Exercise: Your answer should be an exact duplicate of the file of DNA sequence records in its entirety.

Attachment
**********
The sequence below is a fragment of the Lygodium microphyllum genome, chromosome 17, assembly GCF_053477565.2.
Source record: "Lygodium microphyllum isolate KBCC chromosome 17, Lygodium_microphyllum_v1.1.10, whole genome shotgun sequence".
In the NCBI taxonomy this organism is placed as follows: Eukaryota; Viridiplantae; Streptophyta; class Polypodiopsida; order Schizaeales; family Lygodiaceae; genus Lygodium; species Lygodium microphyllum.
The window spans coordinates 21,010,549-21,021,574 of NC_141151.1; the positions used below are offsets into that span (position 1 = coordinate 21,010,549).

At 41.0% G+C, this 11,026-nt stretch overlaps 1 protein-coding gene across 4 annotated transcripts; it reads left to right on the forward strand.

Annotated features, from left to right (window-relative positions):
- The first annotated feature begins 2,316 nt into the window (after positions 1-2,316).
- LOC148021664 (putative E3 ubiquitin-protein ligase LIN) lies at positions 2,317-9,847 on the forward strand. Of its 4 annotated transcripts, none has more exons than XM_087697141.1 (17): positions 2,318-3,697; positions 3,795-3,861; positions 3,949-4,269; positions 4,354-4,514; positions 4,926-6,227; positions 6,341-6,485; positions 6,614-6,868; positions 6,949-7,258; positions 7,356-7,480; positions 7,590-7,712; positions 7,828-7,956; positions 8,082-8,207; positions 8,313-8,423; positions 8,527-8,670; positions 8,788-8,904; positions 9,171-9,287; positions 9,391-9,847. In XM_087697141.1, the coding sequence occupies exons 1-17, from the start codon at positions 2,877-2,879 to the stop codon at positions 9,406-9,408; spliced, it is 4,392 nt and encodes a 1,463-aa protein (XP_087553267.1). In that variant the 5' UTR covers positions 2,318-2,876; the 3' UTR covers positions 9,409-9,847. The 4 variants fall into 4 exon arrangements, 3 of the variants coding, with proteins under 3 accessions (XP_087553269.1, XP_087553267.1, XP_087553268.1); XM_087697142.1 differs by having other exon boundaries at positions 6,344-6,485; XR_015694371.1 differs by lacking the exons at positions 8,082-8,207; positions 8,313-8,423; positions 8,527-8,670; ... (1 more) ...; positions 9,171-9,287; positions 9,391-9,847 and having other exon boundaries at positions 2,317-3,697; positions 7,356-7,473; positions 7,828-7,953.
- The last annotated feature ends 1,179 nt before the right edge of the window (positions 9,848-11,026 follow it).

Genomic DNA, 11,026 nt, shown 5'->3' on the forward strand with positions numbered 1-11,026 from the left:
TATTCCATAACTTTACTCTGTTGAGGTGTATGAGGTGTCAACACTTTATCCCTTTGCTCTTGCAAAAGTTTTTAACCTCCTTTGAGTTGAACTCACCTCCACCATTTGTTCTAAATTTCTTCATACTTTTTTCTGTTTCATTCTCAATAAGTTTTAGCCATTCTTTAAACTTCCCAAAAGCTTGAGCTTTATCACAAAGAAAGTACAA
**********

The sequence below is a fragment of the Lygodium microphyllum genome, chromosome 17, assembly GCF_053477565.2.
Source record: "Lygodium microphyllum isolate KBCC chromosome 17, Lygodium_microphyllum_v1.1.10, whole genome shotgun sequence".
In the NCBI taxonomy this organism is placed as follows: Eukaryota; Viridiplantae; Streptophyta; class Polypodiopsida; order Schizaeales; family Lygodiaceae; genus Lygodium; species Lygodium microphyllum.
The window spans coordinates 21,010,549-21,021,574 of NC_141151.1; the positions used below are offsets into that span (position 1 = coordinate 21,010,549).

At 41.0% G+C, this 11,026-nt stretch overlaps 1 protein-coding gene across 4 annotated transcripts; it reads left to right on the forward strand.

Annotated features, from left to right (window-relative positions):
- The first annotated feature begins 2,316 nt into the window (after positions 1-2,316).
- LOC148021664 (putative E3 ubiquitin-protein ligase LIN) lies at positions 2,317-9,847 on the forward strand. Of its 4 annotated transcripts, none has more exons than XM_087697141.1 (17): positions 2,318-3,697; positions 3,795-3,861; positions 3,949-4,269; positions 4,354-4,514; positions 4,926-6,227; positions 6,341-6,485; positions 6,614-6,868; positions 6,949-7,258; positions 7,356-7,480; positions 7,590-7,712; positions 7,828-7,956; positions 8,082-8,207; positions 8,313-8,423; positions 8,527-8,670; positions 8,788-8,904; positions 9,171-9,287; positions 9,391-9,847. In XM_087697141.1, the coding sequence occupies exons 1-17, from the start codon at positions 2,877-2,879 to the stop codon at positions 9,406-9,408; spliced, it is 4,392 nt and encodes a 1,463-aa protein (XP_087553267.1). In that variant the 5' UTR covers positions 2,318-2,876; the 3' UTR covers positions 9,409-9,847. The 4 variants fall into 4 exon arrangements, 3 of the variants coding, with proteins under 3 accessions (XP_087553269.1, XP_087553267.1, XP_087553268.1); XM_087697142.1 differs by having other exon boundaries at positions 6,344-6,485; XR_015694371.1 differs by lacking the exons at positions 8,082-8,207; positions 8,313-8,423; positions 8,527-8,670; ... (1 more) ...; positions 9,171-9,287; positions 9,391-9,847 and having other exon boundaries at positions 2,317-3,697; positions 7,356-7,473; positions 7,828-7,953.
- The last annotated feature ends 1,179 nt before the right edge of the window (positions 9,848-11,026 follow it).

Genomic DNA, 11,026 nt, shown 5'->3' on the forward strand with positions numbered 1-11,026 from the left:
TATTCCATAACTTTACTCTGTTGAGGTGTATGAGGTGTCAACACTTTATCCCTTTGCTCTTGCAAAAGTTTTTAACCTCCTTTGAGTTGAACTCACCTCCACCATTTGTTCTAAATTTCTTCATACTTTTTTCTGTTTCATTCTCAATAAGTTTTAGCCATTCTTTAAACTTCCCAAAAGCTTGAGCTTTATCACAAAGAAAGTACAA